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No More ‘Gentlemen Only’: Gaming Has Officially Become Unisex

Let’s admit it: when we try and picture the average gamer, we all think of the same qualities we believe most gamers share. Somewhat nerdy, quite good with reflexes – and male. Right?

Wrong – at least about that last part. In fact, a study published by the Internet Advertising Bureau revealed that as of 2014, 52% of gamers are women. Could it be that an industry traditionally thought to appeal (and thus, market itself) towards boys has actually recruited so many women among its fan base?

The Unlimited and Unisex World of Video Games

The answer is a resounding yes, although it may come as a surprise to the gaming community, too. It is true that there is still a stereotype involving “traditional gaming” – that is, the likes of Call of Duty or League of Legends. Yet the realm of video games encompasses so much more and many titles considered “lighter” by old school gamers have seen their popularity soar lately – just think Cookie Jam. In fact, the most popular device for gaming today is the smartphone and the most popular genres are puzzle, trivia and word games. The increasing appeal of mobile gaming (which in a world on the move will probably dominate the market sooner than later, mark these words) and the relevant growth of the mobile games industry has been prompted largely thanks to a female consumer base.

The reverse is true as well. Titles traditionally considered to appeal more to a “female” audience are breaking the gender barrier, especially among millennials. Take bingo, for example: there are now a number of bingo sites out there – many of which include no deposit bonuses – that offer games which feature concepts both familiar and popular to a young audience irrespective of gender, like Deal or No Deal Bingo – modelled after the television game show that became an instant hit in many countries, including the UK. Adapting to the preferences of the millennial demographic, there are also several bingo titles that can be played on mobile devices or even through social media sites like Facebook, which only makes things easier.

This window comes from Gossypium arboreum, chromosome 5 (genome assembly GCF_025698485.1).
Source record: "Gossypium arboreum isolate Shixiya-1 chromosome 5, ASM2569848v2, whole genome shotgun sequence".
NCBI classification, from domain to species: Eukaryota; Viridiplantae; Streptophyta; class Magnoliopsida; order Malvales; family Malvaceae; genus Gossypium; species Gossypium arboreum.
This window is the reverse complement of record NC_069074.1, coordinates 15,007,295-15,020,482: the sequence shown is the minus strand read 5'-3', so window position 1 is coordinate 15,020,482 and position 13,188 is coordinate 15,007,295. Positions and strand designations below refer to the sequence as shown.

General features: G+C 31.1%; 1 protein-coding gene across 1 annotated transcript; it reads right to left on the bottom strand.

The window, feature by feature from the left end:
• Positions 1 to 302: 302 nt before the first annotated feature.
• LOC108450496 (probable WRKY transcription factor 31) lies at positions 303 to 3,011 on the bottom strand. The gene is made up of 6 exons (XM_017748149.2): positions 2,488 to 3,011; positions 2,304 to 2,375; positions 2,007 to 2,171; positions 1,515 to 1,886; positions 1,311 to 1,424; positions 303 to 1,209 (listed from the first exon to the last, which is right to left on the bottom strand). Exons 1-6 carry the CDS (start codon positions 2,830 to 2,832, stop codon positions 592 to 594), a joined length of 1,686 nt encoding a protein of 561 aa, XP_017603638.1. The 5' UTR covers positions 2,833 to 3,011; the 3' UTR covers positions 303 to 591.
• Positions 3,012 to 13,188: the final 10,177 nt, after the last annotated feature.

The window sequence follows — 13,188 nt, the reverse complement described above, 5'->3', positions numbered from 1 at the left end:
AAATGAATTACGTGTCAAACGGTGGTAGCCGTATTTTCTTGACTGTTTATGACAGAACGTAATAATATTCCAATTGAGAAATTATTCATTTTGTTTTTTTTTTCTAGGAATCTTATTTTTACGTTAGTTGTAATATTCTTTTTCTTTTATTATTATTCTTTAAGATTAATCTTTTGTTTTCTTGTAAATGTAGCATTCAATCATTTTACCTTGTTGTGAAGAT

Are Women Making a Power Move in the Gaming Industry?

However, it is not only these “lightweight” titles that seem to appeal equally to both sexes. Traditional gaming categories seemed to have evolved to include a more unisex audience: another survey published by analyst firm Superdata Research suggest that women slightly outnumber men in PC games across all genres, including social (Facebook, Kongregate). In RPG games, though, according to the same survey, women represent 53.6% of the market while men make up for 46.5%. Yet, men still outnumber women in FPS and MMO titles, making up 66% of the market.

That being said, there is a lot of evidence that there are a lot of “hardcore” female gamers out there, who devote themselves to their craft. And it is not only that more and more women viewers are attracted to pro-gaming (a study conducted in 2014 by SuperData Research in collaboration with Newzoo revealed a jump from 15% to 30% in the female audience) – more and more women professional gamers are competing for the spotlight, too. If you take a look at e-Sports Earnings female player rankings, you can see some impressive prize money winnings – including six digit figures for the top players. And this does not include money made from sponsorship deals and from streaming their gaming on services like Twitch.

However, there is still a long way to go in terms of women employed in the industry. According to a study published in the Boston Globe, women make up only 11% of game designers and 3% of programmers. This is exceptionally low, even when compared with the broader fields of graphic design and technology, where women represent around 60% and 25% respectively. Furthermore, female video game programmers are paid approximately $10,000 a year less than their male colleagues and women designers earn $12,000 less.

It seems that gaming appeals more and more to a unisex audience – or, it has probably always been that way and we are just starting to take notice. But in terms of employment within the industry, we are only in the beginning.

Image Source: Girl Gamer Galaxy via Facebook

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ScreenInvasion Staff

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